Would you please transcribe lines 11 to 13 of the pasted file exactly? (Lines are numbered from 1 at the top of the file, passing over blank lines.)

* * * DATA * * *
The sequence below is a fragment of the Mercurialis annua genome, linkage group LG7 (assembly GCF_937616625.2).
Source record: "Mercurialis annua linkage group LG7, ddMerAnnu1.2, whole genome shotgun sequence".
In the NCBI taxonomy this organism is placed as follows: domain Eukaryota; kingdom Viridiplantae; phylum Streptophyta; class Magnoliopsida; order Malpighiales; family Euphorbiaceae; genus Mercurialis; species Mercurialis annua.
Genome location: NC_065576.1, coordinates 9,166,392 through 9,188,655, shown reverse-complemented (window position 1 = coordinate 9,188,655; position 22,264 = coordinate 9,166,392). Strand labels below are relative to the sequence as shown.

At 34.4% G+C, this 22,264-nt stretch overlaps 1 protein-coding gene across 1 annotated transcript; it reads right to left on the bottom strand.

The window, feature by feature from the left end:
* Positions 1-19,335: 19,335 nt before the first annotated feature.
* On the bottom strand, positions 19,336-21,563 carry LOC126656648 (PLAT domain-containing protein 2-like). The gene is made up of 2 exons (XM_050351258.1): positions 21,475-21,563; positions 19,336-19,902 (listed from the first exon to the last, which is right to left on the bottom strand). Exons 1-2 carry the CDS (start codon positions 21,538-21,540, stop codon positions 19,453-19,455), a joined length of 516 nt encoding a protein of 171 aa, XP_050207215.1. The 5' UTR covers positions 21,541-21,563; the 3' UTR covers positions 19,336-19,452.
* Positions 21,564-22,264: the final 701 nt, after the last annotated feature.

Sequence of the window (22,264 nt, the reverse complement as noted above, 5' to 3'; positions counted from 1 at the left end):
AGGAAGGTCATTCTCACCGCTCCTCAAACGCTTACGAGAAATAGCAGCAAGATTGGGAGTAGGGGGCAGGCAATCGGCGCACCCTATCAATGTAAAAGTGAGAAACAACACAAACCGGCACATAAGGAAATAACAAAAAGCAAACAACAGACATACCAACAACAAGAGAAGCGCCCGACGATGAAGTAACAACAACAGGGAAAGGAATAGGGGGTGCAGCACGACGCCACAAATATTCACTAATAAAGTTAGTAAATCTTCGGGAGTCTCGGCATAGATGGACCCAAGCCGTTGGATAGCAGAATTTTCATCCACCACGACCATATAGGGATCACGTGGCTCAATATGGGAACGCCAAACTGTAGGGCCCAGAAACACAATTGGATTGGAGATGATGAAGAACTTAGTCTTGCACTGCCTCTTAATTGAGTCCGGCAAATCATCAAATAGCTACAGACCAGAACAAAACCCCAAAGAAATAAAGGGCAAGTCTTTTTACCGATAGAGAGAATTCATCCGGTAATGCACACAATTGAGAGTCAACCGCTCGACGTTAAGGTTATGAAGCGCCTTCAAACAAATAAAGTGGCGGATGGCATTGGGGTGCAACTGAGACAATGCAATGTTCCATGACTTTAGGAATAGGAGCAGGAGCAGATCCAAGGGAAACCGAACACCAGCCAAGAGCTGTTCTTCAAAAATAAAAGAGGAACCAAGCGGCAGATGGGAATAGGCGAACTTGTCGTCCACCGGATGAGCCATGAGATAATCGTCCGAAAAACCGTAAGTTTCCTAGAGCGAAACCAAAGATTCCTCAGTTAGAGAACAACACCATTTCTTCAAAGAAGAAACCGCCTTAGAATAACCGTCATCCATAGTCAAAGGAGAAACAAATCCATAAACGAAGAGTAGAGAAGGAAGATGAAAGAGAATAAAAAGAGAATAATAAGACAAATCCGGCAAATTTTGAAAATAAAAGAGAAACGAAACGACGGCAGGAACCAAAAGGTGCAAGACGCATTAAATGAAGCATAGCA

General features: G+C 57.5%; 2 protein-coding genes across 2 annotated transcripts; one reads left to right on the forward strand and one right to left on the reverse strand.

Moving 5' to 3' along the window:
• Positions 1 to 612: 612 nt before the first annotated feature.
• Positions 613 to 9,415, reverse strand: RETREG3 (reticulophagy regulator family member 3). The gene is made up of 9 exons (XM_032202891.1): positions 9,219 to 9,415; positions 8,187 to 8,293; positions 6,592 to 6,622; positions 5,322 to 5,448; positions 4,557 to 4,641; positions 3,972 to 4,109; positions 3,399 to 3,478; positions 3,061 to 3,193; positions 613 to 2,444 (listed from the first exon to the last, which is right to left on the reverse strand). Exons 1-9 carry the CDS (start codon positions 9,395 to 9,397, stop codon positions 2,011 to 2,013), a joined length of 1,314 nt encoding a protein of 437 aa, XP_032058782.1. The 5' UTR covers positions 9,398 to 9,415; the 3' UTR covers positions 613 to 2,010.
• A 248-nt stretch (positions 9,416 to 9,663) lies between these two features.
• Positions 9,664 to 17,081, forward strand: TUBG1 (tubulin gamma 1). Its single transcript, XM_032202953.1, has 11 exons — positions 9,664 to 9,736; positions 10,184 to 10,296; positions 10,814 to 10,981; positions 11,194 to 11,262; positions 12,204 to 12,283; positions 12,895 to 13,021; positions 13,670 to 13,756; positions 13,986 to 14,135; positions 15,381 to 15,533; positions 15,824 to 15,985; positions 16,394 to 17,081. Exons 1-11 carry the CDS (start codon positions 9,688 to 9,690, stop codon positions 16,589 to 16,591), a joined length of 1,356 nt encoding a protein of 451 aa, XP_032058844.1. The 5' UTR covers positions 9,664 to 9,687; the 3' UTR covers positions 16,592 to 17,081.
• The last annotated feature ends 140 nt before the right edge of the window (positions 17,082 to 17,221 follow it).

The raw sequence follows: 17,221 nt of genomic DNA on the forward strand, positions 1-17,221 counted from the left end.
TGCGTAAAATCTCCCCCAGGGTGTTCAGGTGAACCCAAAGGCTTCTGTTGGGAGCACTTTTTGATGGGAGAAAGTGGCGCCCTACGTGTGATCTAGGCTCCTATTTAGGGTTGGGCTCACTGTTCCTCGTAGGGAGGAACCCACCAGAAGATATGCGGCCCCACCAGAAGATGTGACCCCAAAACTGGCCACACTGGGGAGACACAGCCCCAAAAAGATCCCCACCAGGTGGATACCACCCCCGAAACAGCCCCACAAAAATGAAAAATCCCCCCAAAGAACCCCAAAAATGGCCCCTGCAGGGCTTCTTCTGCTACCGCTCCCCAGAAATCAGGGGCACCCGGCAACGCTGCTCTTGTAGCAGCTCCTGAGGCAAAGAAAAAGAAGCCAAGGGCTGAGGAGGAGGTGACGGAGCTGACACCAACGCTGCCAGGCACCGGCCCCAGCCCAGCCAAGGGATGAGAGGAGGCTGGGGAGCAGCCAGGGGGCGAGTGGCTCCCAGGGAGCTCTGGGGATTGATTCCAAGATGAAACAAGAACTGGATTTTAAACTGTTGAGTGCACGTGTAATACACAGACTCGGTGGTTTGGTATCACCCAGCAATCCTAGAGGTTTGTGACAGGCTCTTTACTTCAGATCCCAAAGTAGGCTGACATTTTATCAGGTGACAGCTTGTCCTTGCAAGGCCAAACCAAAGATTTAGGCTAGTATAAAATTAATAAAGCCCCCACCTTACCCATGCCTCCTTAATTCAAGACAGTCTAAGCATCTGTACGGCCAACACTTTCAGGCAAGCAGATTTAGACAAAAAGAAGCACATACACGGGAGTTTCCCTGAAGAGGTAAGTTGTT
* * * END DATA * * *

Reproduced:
AGGAAGGTCATTCTCACCGCTCCTCAAACGCTTACGAGAAATAGCAGCAAGATTGGGAGTAGGGGGCAGGCAATCGGCGCACCCTATCAATGTAAAAGTGAGAAACAACACAAACCGGCACATAAGGAAATAACAAAAAGCAAACAACAGACATACCAACAACAAGAGAAGCGCCCGACGATGAAGTAACAACAACAGGGAAAGGAATAGGGGGTGCAGCACGACGCCACAAATATTCACTAATAAAGTTAGTAAATCTTCGGGAGTCTCGGCATAGATGGACCCAAGCCGTTGGATAGCAGAATTTTCATCCACCACGACCATATAGGGATCACGTGGCTCAATATGGGAACGCCAAACTGTAGGGCCCAGAAACACAATTGGATTGGAGATGATGAAGAACTTAGTCTTGCACTGCCTCTTAATTGAGTCCGGCAAATCATCAAATAGCTACAGACCAGAACAAAACCCCAAAGAAATAAAGGGCAAGTCTTTTTACCGATAGAGAGAATTCATCCGGTAATGCACACAATTGAGAGTCAACCGCTCGACGTTAAGGTTATGAAGCGCCTTCAAACAAATAAAGTGGCGGATGGCATTGGGGTGCAACTGAGACAATGCAATGTTCCATGACTTTAGGAATAGGAGCAGGAGCAGATCCAAGGGAAACCGAACACCAGCCAAGAGCTGTTCTTCAAAAATAAAAGAGGAACCAAGCGGCAGATGGGAATAGGCGAACTTGTCGTCCACCGGATGAGCCATGAGATAATCGTCCGAAAAACCGTAAGTTTCCTAGAGCGAAACCAAAGATTCCTCAGTTAGAGAACAACACCATTTCTTCAAAGAAGAAACCGCCTTAGAATAACCGTCATCCATAGTCAAAGGAGAAACAAATCCATAAACGAAGAGTAGAGAAGGAAGATGAAAGAGAATAAAAAGAGAATAATAAGACAAATCCGGCAAATTTTGAAAATAAAAGAGAAACGAAACGACGGCAGGAACCAAAAGGTGCAAGACGCATTAAATGAAGCATAGCA

General features: G+C 57.5%; 2 protein-coding genes across 2 annotated transcripts; one reads left to right on the forward strand and one right to left on the reverse strand.

Moving 5' to 3' along the window: